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Completing the circuit in power lines

  1. Apr 10, 2012 #1
    I am having trouble understanding how a circuit is completed from the AC power plants over the high voltage power lines. In order for current to flow there must be a "neutral" conductor. I can only conclude that the ground is used somehow to make this current flow. In contrast, the wires attached to homes always include a neutral wire.
     
  2. jcsd
  3. Apr 10, 2012 #2
    No neutral needed. Three phase is used for distribution. The 3 phase wires carry the current.

    The earth is used for lightning protection and safety. Every so many feet a stake is driven into earth and connected to the neutral line. This keeps the lines at a known potential wrt earth, and the wires above the hot wires are grounded and provide a path for lightning strokes.

    Did this help.

    Claude
     
  4. Apr 10, 2012 #3
    But why is no neutral needed? For current to flow you must have a difference in potential between two points, no? The three phase wires are all at the same potential as compared to the ground.
     
  5. Apr 11, 2012 #4
    Not at the same time. The potentials will be proportional to: sin(wT), sin(wT+120) and sin(wT+240)
     
  6. Apr 11, 2012 #5

    NascentOxygen

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    The potential difference between any two of the 3-phase conductors is a sinewave, it's amplitude is 73% greater than the potential between any of the conductors and earth.
     
  7. Apr 11, 2012 #6
    I understand that the 3 lines are out of phase, but how does that negate the need for a neutral or grounded wire so that current can flow in any of the wires?
     
  8. Apr 11, 2012 #7

    NascentOxygen

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    For a 3 wire system, the sum of the currents in all 3 wires is .... ZERO! So there's no need for a 4th wire to allow return current, because there isn't any excess current needing a return path. :cool:
     
  9. Apr 11, 2012 #8
    Maybe I don't understand how a 3 phase generator works, but it would appear that somehow the 3 wires are connected so that current flows? Otherwise, I don't understand how the 3 phase wires interact to carry current.
     
  10. Apr 11, 2012 #9

    AlephZero

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    The animation in http://en.wikipedia.org/wiki/Three-phase_electric_power might help.
    There red green and blue arrows represent three alternating currents with different phase angles. The sum of the currents where the three phases are connected is always zero. Joining those two points with a fourth "neutral" wire would not make any difference.
     
  11. Apr 11, 2012 #10
    In 3 phase systems, the objective is to minimize the amount of wire needed. A 3-phase system transmits a given power with only 75% of the wire area compared with 1-phase systems. The transformers used are connected in Y as well as delta configurations. A Y gives a neutral point ideal for grounding, providing lightning protection and safety. A delta allows the use of only 3 wires even when load currents are unbalanced. As long as all transformers have at least 1 winding connected in delta, the phase voltages stay balanced even when the load currents are severely unbalanced.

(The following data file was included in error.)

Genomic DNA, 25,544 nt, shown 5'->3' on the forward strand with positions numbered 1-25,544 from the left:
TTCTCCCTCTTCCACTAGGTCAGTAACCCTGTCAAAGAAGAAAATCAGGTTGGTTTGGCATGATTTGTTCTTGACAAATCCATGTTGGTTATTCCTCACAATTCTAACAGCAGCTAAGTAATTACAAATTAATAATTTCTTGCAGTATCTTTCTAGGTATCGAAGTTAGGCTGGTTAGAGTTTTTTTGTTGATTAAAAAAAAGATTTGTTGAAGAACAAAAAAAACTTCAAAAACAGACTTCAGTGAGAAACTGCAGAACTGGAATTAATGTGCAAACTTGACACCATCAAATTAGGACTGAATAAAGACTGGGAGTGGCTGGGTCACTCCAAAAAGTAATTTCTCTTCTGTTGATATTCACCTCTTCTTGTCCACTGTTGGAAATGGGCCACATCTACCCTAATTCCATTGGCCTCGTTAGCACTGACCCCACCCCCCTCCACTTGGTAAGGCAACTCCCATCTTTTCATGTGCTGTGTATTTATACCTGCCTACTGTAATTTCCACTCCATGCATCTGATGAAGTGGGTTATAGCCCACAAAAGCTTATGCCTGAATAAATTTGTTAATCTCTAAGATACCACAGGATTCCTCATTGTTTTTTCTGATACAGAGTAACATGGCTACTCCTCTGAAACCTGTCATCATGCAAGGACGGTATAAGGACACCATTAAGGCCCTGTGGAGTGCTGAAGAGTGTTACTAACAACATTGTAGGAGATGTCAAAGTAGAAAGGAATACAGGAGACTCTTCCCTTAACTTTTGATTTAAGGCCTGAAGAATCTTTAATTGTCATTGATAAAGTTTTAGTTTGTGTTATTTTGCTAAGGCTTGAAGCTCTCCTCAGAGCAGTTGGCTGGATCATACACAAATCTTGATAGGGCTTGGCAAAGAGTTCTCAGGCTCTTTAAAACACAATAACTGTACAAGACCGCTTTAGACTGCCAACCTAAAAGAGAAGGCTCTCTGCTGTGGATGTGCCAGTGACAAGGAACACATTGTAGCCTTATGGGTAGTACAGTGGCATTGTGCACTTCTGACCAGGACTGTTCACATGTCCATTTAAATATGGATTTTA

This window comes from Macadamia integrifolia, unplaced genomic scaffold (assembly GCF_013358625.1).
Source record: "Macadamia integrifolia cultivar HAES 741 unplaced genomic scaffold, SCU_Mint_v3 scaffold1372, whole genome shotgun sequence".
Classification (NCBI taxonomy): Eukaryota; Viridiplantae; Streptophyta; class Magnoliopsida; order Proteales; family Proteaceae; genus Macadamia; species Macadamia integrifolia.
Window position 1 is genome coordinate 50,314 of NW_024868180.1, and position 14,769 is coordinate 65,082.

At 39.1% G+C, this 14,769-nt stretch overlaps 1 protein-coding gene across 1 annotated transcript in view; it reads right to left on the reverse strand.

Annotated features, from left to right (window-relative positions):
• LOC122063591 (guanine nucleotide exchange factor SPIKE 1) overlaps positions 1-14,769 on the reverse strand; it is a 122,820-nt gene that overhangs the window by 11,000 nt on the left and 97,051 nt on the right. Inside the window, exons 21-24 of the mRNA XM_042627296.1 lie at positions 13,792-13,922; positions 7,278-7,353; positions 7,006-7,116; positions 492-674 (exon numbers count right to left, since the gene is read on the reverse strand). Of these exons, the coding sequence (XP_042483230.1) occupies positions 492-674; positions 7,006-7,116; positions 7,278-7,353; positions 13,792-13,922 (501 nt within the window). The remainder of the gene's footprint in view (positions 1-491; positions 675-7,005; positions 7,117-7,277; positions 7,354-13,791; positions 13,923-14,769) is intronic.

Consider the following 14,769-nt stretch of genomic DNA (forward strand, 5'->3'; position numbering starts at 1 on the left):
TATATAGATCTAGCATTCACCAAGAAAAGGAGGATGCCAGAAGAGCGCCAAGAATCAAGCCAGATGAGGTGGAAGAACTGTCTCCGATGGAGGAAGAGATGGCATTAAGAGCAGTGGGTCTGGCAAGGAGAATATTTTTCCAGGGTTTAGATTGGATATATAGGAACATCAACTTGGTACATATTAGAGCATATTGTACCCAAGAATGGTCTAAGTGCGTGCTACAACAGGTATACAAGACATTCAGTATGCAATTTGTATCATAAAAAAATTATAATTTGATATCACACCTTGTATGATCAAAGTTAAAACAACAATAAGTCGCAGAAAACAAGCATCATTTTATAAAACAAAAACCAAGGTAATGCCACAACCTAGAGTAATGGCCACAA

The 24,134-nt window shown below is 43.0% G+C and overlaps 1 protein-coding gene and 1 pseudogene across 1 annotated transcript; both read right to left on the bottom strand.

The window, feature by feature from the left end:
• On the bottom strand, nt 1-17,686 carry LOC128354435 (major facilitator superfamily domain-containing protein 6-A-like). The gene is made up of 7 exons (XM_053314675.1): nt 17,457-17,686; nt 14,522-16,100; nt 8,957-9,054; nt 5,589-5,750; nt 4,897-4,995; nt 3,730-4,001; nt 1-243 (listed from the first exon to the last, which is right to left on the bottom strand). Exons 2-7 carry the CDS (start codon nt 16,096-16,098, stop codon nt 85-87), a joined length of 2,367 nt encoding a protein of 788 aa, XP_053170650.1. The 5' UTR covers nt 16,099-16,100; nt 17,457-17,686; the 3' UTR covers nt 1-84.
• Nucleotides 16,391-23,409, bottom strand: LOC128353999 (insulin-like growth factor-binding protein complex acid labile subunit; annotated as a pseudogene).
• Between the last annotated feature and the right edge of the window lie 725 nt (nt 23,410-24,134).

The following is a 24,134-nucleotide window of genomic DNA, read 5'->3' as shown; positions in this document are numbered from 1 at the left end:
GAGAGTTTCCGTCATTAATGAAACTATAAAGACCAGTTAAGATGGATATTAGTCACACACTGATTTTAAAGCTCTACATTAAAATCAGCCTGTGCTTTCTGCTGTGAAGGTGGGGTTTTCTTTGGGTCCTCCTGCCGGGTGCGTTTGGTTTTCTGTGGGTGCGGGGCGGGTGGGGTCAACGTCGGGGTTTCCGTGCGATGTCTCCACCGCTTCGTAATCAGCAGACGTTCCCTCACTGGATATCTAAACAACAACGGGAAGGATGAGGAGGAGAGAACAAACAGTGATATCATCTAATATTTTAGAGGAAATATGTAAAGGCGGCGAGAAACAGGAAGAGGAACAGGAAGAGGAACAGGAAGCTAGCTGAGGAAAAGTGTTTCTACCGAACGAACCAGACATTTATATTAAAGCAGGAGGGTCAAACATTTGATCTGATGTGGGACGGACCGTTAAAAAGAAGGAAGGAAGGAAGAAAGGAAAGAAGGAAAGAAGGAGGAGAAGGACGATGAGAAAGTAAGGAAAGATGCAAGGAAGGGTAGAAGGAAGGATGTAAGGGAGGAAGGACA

In the case of a 3-phase core type transformer, where a 3-legged E core has all 3 phases wound on it, a delta is not needed, phases stay balanced without a delta and without a neutral wire. The theory behind this can be found in any good power systems reference book. It takes time and studying to extend one's thinking from single to 3 phase. It is fascinating to say the least.

    Claude
     
    Last edited: Apr 11, 2012
  12. Apr 12, 2012 #11
    You guys certainly helped me finally realize that the key to understanding this topic was 3 phase power. It took me awhile to study this, but I think I'm getting it!

    Now I have to apply my new understanding to figuring out how this relates to the transformers on the poles and in substations.
     
  13. Apr 12, 2012 #12
    So if the 3-phase wires carry the current, where are they connected together? Is it at the sub-station transformer? If so, are they connected by wye or delta?
     
  14. Apr 15, 2012 #13
    Either or. Sometimes it's a Y, other times a delta. To understand this, I recommend a good book on power systems. "Electric Machinery" by Fitzgerald, Kingsley, & Umans is a good start. I had Dr. Umans for a power class for my Ph.D. requirements spring 2010. He's very good. I would search through the book web sites like Ama***, etc. for good power erferences if you wish to buy a book. If not, check a good library. A uni library especially, can be a good source for reference books.

    Over the web on forums like this it's hard to explain 3-phase in a few paragraphs. Just remember that this subject has been analyzed to the point of exhaustion. No mysteries here. The research started in the late 1800's and wrapped up by the 1920's. Anyway I would advise you to check it out if you need to know about 3 phase.

    Claude
     
  15. Apr 16, 2012 #14
    Thanks for the input. I had no idea that this subject was this complex. No wonder the average guy doesn't understand what the 3 wires on the street are for. I'll check out the library before I spring a couple of hundred dollars for that text book.
     
  16. Apr 16, 2012 #15

    sophiecentaur

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    A real can of worms, actually!! and the net full of mis-information. This isn't helped by the fact that very different systems are used on either side of the Atlantic. (Those Americans can't get anything right. haha)
     
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